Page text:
The Awakened Ones

It is slow reading but rewarding...

Gananath Obeyesekere's "The Awakened Ones: Phenomenology of Visionary Experience" ...

He is a distinguished anthropologist and his book described as an 'essay' (after the manner of Locke) pays its respects in its title to William James' 'The Varieties of Religious Experience'. Like James he writes well and he allows his theoretical insights to emerge from concrete example and those insights are presented in a way akin to Wittgenstein's 'forms of life': they compose a way of regarding what is presented rather than giving a structured argument.

It is compelling not least because, though a tenured professor in the United States, he comes from Sri Lanka and from a rooted, respectful, agnostic Buddhist background. His task is to present a case for 'vision' as a way of coming to and offering knowledge. The rationality of modernity should not have the last say. That we need reason is a truism that we only need reason is falsity.

His first chapter begins with the Buddha's awakening. The use of 'awakening' rather than the more 'traditional' 'enlightenment' is part of his strategy. The nineteenth century choice of 'enlightenment' as the appropriate translation of the Pali was freighted with a cultural choice. Buddhism was being extolled as a 'rational' religion - the Buddha as a stoic philosopher. But as Obeyesekere reminds us the Buddha's whole life is embedded and related in mythic terms and the story of his awakening is a story about a cycle of visionary experiences beheld in a particular manner that sees through them to how the world is. This is then explained in both narrative and rationalising forms (and there is a dialectic between experience and culture that prioritises neither).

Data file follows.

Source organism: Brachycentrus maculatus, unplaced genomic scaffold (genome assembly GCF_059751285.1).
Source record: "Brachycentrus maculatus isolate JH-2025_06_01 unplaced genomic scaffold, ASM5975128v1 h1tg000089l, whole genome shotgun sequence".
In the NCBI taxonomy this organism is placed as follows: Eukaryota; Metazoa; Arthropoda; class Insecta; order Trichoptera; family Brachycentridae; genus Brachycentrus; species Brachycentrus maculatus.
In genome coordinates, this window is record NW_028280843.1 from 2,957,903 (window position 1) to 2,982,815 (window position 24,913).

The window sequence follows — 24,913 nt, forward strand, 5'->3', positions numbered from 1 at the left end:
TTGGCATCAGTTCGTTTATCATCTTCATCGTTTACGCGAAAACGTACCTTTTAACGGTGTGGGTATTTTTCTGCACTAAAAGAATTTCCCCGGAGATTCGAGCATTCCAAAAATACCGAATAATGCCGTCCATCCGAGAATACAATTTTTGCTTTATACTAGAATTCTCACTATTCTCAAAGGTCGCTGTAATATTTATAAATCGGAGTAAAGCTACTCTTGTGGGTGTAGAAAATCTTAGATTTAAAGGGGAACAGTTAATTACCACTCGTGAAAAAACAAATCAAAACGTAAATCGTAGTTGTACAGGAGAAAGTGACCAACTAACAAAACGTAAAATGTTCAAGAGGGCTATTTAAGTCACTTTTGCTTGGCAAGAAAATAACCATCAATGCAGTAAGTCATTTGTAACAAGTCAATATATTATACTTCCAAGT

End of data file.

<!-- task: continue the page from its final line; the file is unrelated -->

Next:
Obeyesekere is clear that visionary experience transcends language, not for him the postmodern assumption that 'everything that is' can be said (or is radically conditioned by what is said) and his account of the dynamic between that which is, in visionary experience, and what is said of it is illuminating (and refreshing).

It has become the 'orthodoxy' that mystical/visionary experience is linguistically constructed (Stephen Katz, Denys Turner) and this has diverted attention from the concrete embedded reality of mystical states. It is true that James' emphasis on 'discrete experiences', rather than on the transformation of how the mind experiences anything at all, was an unhappy one. But that the mind (and body) are transformed through envisioning experience is not to be sacrificed on the altar of linguistic philosophy (Anglo-American or Continental).

I was reminded of Denys Turner's remark (in relation to Julian of Norwich) that modern theologians no longer had visions to which you could only reply, 'what a pity' and 'why let their lack distort our understanding of those that do dream dreams whether ancient, medieval or modern'?

Obeyesekere does not lay claim to visionary experience himself but has a refreshing, non-reductionist attitude to those that do. They breathe in his text with engaging life.


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